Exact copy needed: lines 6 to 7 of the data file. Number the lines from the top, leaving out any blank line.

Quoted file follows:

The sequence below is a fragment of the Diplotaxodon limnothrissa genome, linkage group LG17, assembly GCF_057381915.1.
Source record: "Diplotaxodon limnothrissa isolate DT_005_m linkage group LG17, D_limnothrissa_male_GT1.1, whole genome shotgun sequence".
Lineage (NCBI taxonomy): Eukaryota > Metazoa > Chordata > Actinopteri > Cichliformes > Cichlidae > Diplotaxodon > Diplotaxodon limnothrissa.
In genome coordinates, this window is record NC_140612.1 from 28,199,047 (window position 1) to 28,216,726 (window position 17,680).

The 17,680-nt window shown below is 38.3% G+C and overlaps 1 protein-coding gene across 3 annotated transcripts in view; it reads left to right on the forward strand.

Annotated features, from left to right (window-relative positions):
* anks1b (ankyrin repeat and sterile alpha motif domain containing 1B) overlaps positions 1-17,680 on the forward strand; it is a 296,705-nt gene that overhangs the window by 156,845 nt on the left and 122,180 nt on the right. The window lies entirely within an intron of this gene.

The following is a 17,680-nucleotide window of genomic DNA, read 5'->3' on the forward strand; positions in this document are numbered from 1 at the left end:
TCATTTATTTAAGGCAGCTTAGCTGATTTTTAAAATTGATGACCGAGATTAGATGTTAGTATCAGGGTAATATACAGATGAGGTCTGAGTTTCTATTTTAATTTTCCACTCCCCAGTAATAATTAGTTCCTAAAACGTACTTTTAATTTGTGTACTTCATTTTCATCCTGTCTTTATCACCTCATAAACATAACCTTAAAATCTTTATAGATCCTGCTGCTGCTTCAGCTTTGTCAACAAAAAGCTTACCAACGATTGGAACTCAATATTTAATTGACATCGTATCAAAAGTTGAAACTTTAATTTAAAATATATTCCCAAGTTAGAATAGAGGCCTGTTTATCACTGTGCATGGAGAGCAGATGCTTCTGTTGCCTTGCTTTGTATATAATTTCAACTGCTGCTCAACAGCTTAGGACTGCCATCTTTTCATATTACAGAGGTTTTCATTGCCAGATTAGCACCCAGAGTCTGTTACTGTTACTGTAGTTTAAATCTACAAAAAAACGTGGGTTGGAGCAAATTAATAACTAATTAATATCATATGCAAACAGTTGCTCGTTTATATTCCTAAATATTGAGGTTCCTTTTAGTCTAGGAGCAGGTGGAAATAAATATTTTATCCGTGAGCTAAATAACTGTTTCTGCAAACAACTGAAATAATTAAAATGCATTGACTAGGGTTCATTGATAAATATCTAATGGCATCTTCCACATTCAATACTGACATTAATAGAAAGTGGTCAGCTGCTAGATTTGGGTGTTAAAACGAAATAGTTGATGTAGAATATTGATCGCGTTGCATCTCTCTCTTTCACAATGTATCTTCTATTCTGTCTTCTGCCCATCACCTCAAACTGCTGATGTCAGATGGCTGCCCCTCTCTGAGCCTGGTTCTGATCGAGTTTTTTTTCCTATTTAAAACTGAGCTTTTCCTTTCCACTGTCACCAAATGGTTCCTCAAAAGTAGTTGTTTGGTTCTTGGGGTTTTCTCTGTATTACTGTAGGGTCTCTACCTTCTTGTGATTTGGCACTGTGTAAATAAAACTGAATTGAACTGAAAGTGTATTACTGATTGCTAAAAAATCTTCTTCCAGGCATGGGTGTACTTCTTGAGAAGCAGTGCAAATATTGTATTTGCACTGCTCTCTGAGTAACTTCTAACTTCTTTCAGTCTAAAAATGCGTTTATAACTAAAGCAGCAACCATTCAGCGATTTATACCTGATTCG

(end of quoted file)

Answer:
Annotated features, from left to right (window-relative positions):
* anks1b (ankyrin repeat and sterile alpha motif domain containing 1B) overlaps positions 1-17,680 on the forward strand; it is a 296,705-nt gene that overhangs the window by 156,845 nt on the left and 122,180 nt on the right. The window lies entirely within an intron of this gene.